A private doctor who went on tour with Michael Jackson and introduced him to the drug that went on to kill him has defended the star's bizarre behaviour. Dr Neil Ratner, who dubbed himself the 'Rock Doc' after his switch from a career in music to medicine, has claimed the way Jacko acted was "a celebrity thing" and nothing more.
Ratner toured with Jackson for eight years as his private physician in the nineties and has spoken out about the sexual abuse allegations against him almost ten years after the singer's death. He said he was Jacko's confidante and that the singer would often speak of his own childhood traumas and was obsessed with "childhood innocence". Speaking to the Sun he said: "The oddest part of Michael [was] his inability to grow up. His inability of wanting to be an adult. That was his hangup."
"Did he like children more than adults? Probably." Ratner believes that Jacko's own lack of childhood led to psychological problems. The now-retired anaesthesiologist was a regular guest at the Neverland ranch but says he didn't witness any abuse. It comes after the controversial documentary film Leaving Neverland , where James Safechuck and Wade Robson alleged they were both sexually abused by Jackson when staying at the sprawling property.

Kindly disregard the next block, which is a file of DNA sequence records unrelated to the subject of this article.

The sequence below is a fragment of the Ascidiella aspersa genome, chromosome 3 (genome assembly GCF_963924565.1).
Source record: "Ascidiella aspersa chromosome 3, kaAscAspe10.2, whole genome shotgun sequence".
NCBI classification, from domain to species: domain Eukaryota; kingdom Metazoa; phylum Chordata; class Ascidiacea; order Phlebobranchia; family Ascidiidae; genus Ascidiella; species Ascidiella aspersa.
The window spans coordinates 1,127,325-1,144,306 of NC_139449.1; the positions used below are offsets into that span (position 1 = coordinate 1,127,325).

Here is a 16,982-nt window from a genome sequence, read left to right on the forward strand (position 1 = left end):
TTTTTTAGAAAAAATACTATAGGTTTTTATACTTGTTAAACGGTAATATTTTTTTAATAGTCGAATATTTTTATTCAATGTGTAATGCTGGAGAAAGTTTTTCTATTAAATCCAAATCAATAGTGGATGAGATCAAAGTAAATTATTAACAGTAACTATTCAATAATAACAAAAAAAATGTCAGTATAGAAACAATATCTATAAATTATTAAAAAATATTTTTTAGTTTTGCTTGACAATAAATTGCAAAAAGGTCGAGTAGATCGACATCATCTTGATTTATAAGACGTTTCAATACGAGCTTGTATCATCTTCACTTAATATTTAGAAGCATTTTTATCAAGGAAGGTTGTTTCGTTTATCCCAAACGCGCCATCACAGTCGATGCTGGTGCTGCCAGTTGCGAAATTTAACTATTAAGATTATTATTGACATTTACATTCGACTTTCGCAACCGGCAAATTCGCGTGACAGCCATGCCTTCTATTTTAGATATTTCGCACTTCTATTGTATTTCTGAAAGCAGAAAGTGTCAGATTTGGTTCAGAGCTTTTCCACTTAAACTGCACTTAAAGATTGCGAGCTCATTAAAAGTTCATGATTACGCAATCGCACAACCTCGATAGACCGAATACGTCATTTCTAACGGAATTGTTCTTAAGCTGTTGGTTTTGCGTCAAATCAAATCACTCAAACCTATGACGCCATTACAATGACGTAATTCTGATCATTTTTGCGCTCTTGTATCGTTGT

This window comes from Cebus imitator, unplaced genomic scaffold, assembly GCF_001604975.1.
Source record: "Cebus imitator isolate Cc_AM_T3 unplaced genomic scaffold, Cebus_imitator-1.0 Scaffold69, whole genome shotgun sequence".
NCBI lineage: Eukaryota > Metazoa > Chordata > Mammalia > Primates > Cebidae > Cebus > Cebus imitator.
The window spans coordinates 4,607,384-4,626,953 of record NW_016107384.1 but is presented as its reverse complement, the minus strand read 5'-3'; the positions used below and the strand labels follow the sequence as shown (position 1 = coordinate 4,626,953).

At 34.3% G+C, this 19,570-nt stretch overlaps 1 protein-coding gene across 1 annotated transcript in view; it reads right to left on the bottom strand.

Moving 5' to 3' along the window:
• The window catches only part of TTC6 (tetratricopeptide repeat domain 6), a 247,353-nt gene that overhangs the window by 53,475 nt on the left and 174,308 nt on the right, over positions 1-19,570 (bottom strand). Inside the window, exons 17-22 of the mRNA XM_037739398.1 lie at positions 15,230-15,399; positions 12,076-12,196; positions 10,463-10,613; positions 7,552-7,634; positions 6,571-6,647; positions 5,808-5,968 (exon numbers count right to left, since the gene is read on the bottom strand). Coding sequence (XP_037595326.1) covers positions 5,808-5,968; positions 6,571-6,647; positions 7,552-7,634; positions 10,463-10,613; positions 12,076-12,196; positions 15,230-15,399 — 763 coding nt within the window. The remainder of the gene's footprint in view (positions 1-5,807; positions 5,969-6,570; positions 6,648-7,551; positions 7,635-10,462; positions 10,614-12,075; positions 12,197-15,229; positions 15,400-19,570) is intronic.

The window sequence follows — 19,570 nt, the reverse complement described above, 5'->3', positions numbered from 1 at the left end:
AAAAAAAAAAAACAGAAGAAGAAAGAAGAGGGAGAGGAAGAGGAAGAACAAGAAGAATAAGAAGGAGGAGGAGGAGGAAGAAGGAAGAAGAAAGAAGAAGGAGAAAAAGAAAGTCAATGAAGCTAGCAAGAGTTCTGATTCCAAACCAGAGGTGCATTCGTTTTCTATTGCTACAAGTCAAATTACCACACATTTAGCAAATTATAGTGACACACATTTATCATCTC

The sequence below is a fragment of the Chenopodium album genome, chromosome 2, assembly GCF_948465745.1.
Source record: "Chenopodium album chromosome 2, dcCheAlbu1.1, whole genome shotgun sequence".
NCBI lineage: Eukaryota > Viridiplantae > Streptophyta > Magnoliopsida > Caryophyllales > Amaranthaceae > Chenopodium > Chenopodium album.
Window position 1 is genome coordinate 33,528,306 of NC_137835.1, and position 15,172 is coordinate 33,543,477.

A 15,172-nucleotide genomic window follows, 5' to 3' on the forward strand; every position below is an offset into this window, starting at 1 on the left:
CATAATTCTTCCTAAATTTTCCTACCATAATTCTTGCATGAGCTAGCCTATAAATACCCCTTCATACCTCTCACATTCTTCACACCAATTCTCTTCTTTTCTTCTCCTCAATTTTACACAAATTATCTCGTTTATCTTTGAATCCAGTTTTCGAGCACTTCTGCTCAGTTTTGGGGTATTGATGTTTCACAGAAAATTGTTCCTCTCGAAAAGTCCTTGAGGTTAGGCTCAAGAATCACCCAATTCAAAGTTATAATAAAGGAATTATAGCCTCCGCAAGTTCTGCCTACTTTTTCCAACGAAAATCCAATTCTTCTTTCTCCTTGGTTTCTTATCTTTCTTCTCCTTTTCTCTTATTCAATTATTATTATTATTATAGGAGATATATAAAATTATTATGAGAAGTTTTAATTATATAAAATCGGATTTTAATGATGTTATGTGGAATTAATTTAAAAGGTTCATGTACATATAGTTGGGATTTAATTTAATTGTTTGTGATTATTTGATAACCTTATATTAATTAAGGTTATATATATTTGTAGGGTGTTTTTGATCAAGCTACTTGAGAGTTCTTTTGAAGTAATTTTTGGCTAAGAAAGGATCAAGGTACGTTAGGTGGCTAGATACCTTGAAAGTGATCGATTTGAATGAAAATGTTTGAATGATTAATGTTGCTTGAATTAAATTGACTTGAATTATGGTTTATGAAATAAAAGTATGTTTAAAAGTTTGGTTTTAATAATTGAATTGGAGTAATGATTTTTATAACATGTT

Ratner, who claims to have spent a lot of time in Michael's bedroom, believes he would have seen the abuse if it had occurred. But doesn't discount that something could have happened. "I saw things that make it hard for me to believe he was anything other than what I knew him as. "But I’m not discounting anything because I've seen so many crazy things in life."
His comments come months after the release of headline-grabbing documentary Leaving Neverland, in which James Safechuck and Wade Robson accused the star of horrific sexual abuse. In the film, Robson and Safechuck alleged Jackson had abused them from the ages of 10 and seven respectively after they were befriended by the King of Pop.
The Jackson family have hit back at the allegations and compared the hounding of Michael to a "public lynching", especially as the late singer is unable to defend himself in person. The superstar, who was previously tried on child molestation charges and acquitted on every count, died in 2009 at the aged of 50.Read More